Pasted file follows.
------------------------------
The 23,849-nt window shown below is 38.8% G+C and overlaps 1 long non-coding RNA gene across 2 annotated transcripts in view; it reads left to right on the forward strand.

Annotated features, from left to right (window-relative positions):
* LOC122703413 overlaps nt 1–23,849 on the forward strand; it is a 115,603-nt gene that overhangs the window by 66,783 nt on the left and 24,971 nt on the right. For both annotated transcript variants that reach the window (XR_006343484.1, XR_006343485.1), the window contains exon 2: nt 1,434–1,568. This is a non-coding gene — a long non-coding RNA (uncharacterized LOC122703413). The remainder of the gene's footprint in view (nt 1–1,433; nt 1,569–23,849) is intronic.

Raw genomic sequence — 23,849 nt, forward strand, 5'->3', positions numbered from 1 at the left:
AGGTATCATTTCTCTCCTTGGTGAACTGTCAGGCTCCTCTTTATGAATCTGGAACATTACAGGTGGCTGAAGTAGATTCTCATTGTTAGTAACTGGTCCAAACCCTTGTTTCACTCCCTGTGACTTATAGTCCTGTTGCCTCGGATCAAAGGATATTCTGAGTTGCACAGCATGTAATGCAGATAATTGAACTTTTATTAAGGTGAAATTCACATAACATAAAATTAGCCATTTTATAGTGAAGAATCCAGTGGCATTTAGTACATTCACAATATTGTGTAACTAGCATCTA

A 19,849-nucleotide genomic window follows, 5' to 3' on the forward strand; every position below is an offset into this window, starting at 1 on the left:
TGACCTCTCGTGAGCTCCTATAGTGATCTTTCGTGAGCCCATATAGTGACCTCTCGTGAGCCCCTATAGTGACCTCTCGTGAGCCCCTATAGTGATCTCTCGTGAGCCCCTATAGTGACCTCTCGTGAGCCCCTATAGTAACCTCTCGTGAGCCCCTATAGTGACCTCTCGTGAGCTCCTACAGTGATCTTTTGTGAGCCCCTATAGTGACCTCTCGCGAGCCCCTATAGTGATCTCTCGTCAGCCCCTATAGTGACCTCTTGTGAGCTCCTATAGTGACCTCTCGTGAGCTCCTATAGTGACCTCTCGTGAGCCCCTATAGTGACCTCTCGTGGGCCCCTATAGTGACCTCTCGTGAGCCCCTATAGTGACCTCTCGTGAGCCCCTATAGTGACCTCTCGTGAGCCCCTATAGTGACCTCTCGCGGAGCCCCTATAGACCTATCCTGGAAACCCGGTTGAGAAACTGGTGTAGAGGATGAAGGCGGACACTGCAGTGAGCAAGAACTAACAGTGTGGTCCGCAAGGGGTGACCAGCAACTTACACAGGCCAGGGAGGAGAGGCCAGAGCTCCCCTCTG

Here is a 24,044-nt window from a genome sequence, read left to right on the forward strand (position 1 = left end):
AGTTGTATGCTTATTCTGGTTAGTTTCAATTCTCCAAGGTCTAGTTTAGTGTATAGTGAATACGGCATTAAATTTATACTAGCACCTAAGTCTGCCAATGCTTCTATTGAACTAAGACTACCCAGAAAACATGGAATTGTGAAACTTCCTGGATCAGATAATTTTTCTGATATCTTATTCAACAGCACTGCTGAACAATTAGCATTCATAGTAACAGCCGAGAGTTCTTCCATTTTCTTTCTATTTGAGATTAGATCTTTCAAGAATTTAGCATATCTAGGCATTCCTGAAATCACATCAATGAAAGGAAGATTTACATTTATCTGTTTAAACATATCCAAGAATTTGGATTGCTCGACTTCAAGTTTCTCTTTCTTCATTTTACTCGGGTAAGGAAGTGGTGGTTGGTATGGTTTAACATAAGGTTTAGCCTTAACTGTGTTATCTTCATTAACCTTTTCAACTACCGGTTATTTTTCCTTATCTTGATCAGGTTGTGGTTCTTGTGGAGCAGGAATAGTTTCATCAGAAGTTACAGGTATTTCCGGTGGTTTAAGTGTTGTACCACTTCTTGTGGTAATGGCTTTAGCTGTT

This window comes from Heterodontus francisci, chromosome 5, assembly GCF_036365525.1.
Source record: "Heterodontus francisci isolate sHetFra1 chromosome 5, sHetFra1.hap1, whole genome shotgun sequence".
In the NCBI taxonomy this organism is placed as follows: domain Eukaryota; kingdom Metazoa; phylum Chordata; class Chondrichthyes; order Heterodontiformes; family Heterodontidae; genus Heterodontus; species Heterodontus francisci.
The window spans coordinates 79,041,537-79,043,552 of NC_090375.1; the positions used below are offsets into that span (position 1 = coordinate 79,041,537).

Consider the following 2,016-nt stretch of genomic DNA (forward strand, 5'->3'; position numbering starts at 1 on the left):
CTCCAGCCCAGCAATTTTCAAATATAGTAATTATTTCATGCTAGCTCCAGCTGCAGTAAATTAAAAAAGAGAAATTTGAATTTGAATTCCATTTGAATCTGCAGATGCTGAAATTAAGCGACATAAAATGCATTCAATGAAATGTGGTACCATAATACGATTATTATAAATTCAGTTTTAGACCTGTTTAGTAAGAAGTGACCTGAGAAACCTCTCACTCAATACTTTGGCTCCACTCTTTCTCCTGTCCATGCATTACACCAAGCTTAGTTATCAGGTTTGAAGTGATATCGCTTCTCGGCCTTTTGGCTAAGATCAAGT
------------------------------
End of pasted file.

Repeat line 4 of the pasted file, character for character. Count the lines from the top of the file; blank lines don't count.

Raw genomic sequence — 23,849 nt, forward strand, 5'->3', positions numbered from 1 at the left: